NAKHON RATCHASIMA — A provincial governor said Friday he will file legal actions against a woman who photoshopped her face onto a statue of a heroine widely revered by the locals.
Korat governor Wichian Janotai said that a woman was “mentally deficient” and would face criminal charges for posting the photoshopped image on social media, the latest case of outrage over perceived insults of historical figures in Thailand.
“I condemn this ill-intentioned person who inappropriately photoshopped Ya Mo’s picture. They are definitely mentally deficient. Ya Mo is a woman warrior respected by not just our province, but the entire country for her brave acts,” Wichian said. “Only a crazy person would disparage her.”
Thao Suranari, who the people of Korat fondly called Yamo, or Grandma Mo, lived from 1771–1852. A wife of Korat governor at the time, Thao Suranari was best known for leading troops to fight Laotian raiders in the province, though modern historians cast doubt on the authenticity of her historical identity.
Wichian said provincial lawyers are already looking at using defamation law to prosecute the Facebooker.
The photoshopped image was first posted by a Facebook user who goes by the name “Je La Return” with a caption “Don’t wai that Mo woman anymore, wai me,” along with a spoof prayer.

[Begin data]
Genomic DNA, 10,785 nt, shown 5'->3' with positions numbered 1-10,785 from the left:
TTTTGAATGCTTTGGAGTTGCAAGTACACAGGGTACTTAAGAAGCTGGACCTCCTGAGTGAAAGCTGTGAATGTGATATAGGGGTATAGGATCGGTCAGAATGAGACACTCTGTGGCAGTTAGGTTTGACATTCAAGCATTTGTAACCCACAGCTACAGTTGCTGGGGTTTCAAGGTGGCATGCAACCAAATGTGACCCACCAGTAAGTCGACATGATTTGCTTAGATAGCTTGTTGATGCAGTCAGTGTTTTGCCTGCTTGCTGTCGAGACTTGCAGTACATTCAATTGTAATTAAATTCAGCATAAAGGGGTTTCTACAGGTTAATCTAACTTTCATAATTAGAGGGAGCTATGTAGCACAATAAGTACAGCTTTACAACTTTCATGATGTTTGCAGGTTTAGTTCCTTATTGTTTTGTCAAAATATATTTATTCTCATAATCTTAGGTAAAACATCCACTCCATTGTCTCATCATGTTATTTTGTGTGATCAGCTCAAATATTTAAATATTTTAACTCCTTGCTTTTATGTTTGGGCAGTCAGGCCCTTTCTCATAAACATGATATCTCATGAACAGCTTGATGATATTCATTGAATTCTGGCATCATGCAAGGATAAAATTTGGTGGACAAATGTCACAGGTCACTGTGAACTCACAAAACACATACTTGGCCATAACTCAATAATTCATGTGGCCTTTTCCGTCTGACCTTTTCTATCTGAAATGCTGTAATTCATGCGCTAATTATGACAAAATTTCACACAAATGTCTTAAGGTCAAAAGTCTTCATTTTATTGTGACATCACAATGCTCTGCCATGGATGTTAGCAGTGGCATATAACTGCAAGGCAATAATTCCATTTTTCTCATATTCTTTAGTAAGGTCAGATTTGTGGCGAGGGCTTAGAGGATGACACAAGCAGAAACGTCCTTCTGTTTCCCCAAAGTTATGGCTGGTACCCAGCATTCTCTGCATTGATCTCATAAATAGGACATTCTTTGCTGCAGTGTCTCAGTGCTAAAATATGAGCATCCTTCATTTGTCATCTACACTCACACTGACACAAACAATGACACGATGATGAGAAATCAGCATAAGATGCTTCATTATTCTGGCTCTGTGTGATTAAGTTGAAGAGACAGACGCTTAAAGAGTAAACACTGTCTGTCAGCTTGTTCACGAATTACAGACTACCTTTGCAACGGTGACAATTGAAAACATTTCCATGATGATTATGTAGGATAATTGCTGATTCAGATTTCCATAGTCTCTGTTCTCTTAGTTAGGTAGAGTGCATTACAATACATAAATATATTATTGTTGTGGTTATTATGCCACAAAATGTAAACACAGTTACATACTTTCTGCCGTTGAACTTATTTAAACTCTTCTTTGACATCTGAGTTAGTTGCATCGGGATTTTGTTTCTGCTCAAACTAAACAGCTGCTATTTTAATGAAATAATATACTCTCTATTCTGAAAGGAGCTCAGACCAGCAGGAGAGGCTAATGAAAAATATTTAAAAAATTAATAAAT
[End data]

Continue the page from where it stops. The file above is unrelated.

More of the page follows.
Her social media profile suggests she works as a pretty, or promotional model. As of Friday, she changed her Facebook name to Sutida Vichean and apologized, though she ended her contrition on a racially charged tone:
“I’m sorry to all Thais for what I did. Please give me the chance to make it right. Thais are kind, please forgive me. We’re all Thais, unlike Isaan people who are all set on revenge.”
Sutida’s page is being flooded with angry comments as of publication time.
“How dare you mock Ya Mo. You won’t die well. Everyone prostrates and worships her, but you do such denigrate acts? I hope your parents hang themselves because of a daughter like you. You won’t be happy ever again. How dare you mock my grandma,” user Chompoo Jump wrote.
Thao Suranari was awarded her royal name by King Rama III, and her statue in Korat city is a popular object of veneration, drawing hundreds of worshipers each day.
In 1996, large protests fueled by local politicians broke out in Korat against a book published by Matichon Group, which argued that there was little contemporary evidence confirming Thao Suranai’s role in battles against Laotian invaders.
In response to the death threats and book burnings, Matichon Group recalled the books while the author had to resign from her teaching position in Korat.